Should you find yourself looking around on the internet at cool gaming setups, or ways to improve your productivity, doubtless you’ll have come across people extolling the virtues of ultrawide monitors.

Like most of us you then popped off to the website of your choice and saw how much a good one was, and decided that your current display was satisfactory. However, just because most of them have huge price tickets doesn’t mean that they all have to. The latest addition to the ever-growing Cooler Master product range is the GM34-CWQ ARGB. A 24 inch 21:9 Ultrawide curved monitor with a VA panel and the popular 3440×1440 resolution.

Should you run a regular 16:9 1440P monitor that’s an extra 1.2 million pixels of room for your productivity, or even a great place to dock a chat window for streaming. However, if you’re a dedicated gamer the extra width and FOV you get from a 21:9 display in a suitably compatible game can make the difference in a situation where skill is equal.

With a choice of inputs, a serious curve and a lot of lighting from the base, the Cooler Master GM34-CWQ has a lot to offer at a price that isn’t much more than a regular large VA-equipped panel. Additionally it supports both GSYNC and FreeSync Premium, and has low blue light options for those of you who are sensitive. Let’s take a look.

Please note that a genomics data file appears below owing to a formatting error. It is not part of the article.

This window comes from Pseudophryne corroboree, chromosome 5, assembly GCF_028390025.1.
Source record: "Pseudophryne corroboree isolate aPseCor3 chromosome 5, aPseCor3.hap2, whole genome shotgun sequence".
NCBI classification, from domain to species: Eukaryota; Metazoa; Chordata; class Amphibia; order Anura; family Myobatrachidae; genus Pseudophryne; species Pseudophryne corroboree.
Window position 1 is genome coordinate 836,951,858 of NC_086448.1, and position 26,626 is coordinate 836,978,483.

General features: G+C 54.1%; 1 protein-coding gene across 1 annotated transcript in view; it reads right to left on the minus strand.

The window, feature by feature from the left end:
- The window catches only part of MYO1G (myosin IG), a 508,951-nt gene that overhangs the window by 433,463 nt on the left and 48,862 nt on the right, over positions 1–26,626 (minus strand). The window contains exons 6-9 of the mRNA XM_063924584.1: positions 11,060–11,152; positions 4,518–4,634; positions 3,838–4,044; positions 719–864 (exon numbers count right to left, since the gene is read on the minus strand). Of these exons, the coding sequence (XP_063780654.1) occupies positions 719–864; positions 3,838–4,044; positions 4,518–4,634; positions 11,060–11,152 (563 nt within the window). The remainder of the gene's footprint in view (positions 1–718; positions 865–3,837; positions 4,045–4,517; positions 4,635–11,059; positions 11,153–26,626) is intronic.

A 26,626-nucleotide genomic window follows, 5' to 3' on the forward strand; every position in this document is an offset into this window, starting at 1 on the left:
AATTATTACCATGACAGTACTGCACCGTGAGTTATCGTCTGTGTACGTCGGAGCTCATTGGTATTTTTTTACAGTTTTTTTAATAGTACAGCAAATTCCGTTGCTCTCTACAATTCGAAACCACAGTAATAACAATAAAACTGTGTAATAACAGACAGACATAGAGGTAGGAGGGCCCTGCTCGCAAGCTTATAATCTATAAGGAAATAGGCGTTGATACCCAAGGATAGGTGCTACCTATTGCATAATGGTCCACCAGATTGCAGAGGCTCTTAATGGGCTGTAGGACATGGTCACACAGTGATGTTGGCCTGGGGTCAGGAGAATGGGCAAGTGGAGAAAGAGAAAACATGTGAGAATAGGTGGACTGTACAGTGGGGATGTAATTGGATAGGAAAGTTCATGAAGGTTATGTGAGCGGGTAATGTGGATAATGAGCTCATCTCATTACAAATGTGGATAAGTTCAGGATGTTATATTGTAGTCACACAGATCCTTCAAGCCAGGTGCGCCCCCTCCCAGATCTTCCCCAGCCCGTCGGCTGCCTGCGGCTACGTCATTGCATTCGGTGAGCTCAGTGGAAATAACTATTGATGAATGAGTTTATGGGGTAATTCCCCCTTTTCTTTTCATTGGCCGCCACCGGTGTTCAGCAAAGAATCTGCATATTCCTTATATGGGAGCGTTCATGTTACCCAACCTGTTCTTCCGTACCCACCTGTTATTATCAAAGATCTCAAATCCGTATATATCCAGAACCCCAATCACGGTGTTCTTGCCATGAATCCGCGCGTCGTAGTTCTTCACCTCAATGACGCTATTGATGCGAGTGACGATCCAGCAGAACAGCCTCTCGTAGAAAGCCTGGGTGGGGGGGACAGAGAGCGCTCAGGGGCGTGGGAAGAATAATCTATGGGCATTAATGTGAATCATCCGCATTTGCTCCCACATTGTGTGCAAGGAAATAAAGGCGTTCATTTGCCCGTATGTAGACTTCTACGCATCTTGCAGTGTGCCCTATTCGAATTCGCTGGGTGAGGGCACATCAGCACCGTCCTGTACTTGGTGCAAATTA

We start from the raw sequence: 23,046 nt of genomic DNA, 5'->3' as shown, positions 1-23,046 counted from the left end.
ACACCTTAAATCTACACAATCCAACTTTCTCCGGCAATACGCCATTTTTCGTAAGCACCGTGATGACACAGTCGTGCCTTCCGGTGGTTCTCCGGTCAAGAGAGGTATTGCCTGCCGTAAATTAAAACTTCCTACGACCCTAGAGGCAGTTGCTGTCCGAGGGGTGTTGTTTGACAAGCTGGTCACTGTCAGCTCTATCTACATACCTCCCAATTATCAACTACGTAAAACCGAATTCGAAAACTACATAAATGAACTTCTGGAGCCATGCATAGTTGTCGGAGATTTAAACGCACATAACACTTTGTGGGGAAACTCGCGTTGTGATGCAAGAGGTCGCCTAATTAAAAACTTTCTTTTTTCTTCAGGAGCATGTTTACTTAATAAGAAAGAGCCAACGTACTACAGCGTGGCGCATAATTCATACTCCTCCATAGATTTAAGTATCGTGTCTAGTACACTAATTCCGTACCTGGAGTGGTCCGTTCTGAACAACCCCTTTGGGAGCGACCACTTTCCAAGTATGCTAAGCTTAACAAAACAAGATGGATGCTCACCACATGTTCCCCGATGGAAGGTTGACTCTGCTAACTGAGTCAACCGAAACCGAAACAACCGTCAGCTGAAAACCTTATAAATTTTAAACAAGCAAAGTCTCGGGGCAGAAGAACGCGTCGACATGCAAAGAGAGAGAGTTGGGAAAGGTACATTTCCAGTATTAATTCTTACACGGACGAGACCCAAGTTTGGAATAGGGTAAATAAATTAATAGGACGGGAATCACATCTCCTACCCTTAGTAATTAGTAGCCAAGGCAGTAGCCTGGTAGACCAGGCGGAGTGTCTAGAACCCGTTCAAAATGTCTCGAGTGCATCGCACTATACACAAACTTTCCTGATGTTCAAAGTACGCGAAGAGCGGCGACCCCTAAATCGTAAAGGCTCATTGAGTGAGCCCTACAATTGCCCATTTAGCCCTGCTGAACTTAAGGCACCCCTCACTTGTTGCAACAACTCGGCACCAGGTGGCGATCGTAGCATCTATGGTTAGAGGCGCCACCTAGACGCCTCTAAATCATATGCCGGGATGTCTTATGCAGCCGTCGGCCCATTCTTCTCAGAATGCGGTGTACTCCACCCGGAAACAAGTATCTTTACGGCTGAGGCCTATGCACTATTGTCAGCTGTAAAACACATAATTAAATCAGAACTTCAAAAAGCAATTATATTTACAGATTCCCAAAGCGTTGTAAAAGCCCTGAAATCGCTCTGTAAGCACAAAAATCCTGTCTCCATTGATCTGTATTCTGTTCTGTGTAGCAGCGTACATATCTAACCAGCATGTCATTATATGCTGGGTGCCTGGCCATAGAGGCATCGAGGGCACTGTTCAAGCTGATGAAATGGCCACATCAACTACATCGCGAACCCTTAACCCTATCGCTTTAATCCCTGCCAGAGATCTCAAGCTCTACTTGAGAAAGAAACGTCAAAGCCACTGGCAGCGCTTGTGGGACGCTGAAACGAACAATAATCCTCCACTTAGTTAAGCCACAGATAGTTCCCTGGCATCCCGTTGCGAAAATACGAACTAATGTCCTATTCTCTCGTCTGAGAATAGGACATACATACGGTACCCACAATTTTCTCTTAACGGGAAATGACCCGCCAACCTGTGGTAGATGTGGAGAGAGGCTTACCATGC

Up Close

When you’re used to a 16:9 monitor, no matter how large it is, the extra width of an ultrawide display is always a surprise. The primary thing you notice with the GM34-CWQ though is the curve, which at 1500R is on the seriously curvy side of the market. Not quite as bad as the Samsung G9 Odyssey, but still very deep.

When the stand is such a big part of the visuals and feature set of the new Cooler Master panel, it has to be adjustable enough that you’re not immediately seeking to replace it with a more ergonomic offering, and thankfully the GM34-CWQ has enough height adjustment to be positioned exactly where you need it. You don’t want to sit hunched over for any length of time after all.

Height isn’t the only important element in a stand, tilting is just as key to ensuring you are sitting comfortably during those marathon sessions. Because we all take a 15 minute break every hour don’t we? Ha.

On the left hand side we find two USB ports to save you having to fumble about behind your case should you have items you only use occasionally. It’s perfect for TrackIR or webcams.